By Bridget Johnson - 06/15/09 04:40 PM EDT
The White House maintained its cautious tone on the disputed election and subsequent upheaval in Iran on Monday, while a GOP leader lashed out at "the administration's silence."
Meeting with the press before President Obama's speech to the American Medical Association in Chicago, White House spokesman Robert Gibbs said, "I think there are a number of factors that give us some concern about what we've seen."
The State Department said they "have doubts" about the election, but spokesman Ian Kelly said they weren't prepared to assess the election results beyond that.
House Minority Whip Eric Cantor (R-Va.) lambasted the White House in a statement Monday afternoon, as reports came out of Iran of at least one protester killed in the tumult after President Mahmoud Ahmadinejad claimed a landslide victory over challenger Mir-Hossein Mousavi on Friday.
"The Administration’s silence in the face of Iran’s brutal suppression of democratic rights represents a step backwards for homegrown democracy in the Middle East," Cantor said. "President Obama must take a strong public position in the face of violence and human rights abuses. We have a moral responsibility to lead the world in opposition to Iran’s extreme response to peaceful protests.
“In addition, Iran’s clerical regime has made clear that its nuclear program will move forward," he said. "The United States cannot trust the aspirations of a nation that is a state-sponsor of terrorism, and the Administration must work with Congress to do everything in its power to deny Iran nuclear weapons.”
Gibbs said Monday that the U.S. was still concerned about Iran's nuclear program, which the Islamic Republic claims is for energy instead of weapons, and the Islamic Republic's sponsorship of terror groups. While Mousavi is more reformist than Ahmadinejad on domestic issues, both candidates assert Iran's right to a nuclear program.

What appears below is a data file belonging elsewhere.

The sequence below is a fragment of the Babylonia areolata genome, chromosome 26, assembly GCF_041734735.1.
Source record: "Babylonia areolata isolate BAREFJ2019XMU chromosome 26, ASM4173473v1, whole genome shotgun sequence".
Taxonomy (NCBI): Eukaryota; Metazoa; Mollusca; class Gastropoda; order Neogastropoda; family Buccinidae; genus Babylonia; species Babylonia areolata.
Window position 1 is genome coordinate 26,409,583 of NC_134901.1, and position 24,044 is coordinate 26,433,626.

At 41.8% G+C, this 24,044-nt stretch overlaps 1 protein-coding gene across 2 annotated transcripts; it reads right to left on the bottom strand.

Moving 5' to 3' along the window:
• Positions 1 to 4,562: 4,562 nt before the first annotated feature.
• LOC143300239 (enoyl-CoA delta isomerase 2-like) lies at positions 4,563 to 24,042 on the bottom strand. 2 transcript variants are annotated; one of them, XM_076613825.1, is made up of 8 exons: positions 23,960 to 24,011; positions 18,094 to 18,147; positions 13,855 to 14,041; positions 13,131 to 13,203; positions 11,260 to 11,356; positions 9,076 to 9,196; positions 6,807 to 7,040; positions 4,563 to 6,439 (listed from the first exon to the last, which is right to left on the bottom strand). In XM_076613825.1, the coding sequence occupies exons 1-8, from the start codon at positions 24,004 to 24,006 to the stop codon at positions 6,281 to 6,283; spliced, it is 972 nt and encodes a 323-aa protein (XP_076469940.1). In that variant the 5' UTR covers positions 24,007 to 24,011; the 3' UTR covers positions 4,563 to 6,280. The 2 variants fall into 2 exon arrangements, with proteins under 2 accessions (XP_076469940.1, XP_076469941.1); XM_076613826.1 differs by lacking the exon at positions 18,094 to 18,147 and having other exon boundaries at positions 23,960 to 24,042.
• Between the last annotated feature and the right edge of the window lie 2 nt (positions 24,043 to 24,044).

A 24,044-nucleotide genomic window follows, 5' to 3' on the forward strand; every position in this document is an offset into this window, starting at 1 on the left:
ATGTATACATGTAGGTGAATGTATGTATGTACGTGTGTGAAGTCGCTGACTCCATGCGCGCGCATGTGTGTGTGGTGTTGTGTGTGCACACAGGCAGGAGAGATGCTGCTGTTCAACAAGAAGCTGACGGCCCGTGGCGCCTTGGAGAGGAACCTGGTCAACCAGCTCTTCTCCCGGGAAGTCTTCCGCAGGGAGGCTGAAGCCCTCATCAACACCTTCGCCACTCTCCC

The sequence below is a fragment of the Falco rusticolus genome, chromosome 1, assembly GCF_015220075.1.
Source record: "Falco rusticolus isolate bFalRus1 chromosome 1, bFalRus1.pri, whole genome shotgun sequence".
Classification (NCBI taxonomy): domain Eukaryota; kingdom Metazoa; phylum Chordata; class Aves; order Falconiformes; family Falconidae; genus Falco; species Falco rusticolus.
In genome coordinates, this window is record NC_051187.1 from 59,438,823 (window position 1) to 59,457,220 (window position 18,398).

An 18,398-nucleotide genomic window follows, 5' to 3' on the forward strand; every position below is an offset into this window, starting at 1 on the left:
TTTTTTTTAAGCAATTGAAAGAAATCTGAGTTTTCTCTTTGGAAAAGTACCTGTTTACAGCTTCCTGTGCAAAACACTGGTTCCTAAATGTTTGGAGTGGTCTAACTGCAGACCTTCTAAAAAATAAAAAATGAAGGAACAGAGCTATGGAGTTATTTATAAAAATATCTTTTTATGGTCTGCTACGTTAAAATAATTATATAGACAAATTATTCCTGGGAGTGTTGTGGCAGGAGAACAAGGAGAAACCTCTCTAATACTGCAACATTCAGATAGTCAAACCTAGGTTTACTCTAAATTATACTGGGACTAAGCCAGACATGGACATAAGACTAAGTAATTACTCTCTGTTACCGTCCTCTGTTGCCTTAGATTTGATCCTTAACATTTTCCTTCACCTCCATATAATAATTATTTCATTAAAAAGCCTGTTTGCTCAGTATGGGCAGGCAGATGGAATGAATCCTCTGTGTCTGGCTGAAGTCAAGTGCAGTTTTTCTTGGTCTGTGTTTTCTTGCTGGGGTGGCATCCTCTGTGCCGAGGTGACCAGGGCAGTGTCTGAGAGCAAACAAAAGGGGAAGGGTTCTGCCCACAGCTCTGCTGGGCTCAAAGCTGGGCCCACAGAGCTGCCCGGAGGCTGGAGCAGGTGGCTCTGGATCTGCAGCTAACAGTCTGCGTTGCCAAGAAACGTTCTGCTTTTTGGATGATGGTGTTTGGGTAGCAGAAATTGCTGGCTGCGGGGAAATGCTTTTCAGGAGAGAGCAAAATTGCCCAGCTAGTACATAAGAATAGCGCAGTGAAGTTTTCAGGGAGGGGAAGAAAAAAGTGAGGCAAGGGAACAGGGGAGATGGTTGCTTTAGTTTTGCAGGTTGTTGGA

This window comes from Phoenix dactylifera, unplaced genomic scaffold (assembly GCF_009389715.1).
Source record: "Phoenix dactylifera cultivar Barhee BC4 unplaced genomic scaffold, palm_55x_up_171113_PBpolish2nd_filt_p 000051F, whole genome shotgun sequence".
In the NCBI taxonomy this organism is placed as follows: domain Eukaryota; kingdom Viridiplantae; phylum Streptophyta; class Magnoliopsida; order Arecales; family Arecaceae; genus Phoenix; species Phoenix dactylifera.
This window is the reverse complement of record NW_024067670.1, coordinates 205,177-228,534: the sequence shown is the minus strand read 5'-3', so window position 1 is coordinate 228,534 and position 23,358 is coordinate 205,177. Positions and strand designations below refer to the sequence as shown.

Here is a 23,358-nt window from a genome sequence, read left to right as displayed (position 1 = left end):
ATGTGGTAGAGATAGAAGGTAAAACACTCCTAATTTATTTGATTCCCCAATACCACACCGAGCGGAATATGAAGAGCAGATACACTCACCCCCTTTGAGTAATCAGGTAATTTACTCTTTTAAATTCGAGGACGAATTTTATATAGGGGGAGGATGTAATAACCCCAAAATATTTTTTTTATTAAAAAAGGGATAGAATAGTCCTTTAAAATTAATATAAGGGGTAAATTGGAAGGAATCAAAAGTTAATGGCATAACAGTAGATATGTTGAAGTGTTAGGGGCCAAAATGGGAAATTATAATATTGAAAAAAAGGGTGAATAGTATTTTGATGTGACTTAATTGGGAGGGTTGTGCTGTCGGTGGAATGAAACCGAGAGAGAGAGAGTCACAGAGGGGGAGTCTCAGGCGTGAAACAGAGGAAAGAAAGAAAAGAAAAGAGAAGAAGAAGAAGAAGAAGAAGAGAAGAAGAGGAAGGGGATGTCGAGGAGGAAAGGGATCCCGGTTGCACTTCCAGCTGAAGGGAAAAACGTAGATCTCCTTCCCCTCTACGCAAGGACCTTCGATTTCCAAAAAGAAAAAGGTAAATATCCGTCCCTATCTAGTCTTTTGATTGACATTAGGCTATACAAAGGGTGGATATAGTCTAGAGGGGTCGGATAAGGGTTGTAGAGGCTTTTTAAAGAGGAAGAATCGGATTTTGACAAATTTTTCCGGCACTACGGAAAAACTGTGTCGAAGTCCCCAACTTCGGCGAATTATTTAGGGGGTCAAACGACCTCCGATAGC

More members sounded off as the drama continued to unfold Monday.
Senate Majority Leader Harry Reid (D-Nev.) withheld judgment on the legitimacy of the elections, taking a wait-and-see approach to the growing controversy and noting that the election is already being analyzed in Iran.
"They're studying it themselves, so it's up to them," Reid said. "We're not going to determine an Iranian election."
Sen. Joe Lieberman (I-Conn.), though, said on Fox News that Iran's refusal to admit international monitors and withholding of detailed election results raised red flags.
Lieberman said on MSNBC that the U.S. should increase funding for Radio Farda, which broadcasts to Iranians in the same way that Radio Free Europe targeted residents behind the Iron Curtain.
Senate Foreign Relations Chairman John Kerry (D-Mass.), who reserved comment on the elections over the weekend, mentioned the crisis in a speech to the Council on Foreign Relations on Monday.
"In the aftermath of last Friday’s Iranian elections, it’s clear we are living through some history together right now," Kerry said. "I share the concern of many in Iran and around the world that the announced results of Iran’s presidential election appear not to reflect the will of the Iranian people. The subsequent crackdown only heightens those concerns."
Kerry said the elections just reinforced Obama's Iran policy. "The spirited debate, huge rallies and record-setting turnout show that the Iranian people want a real say in their government – and that many reject the hostile, confrontational approach of the past several years," the senator said. "It also reinforces the wisdom of President Obama’s direct outreach to the Iranian people and his offer of a different vision for Iran’s role in the world."
Sen. John McCain (R-Ariz.) called the results "disappointing" but "not astonishing" on CNN.
"I hope that we can succeed in our relations with Iran, but this is not a good sign, and we should speak out strongly in opposition to what was clearly a corrupt election," McCain said.
J. Taylor Rushing contributed to this report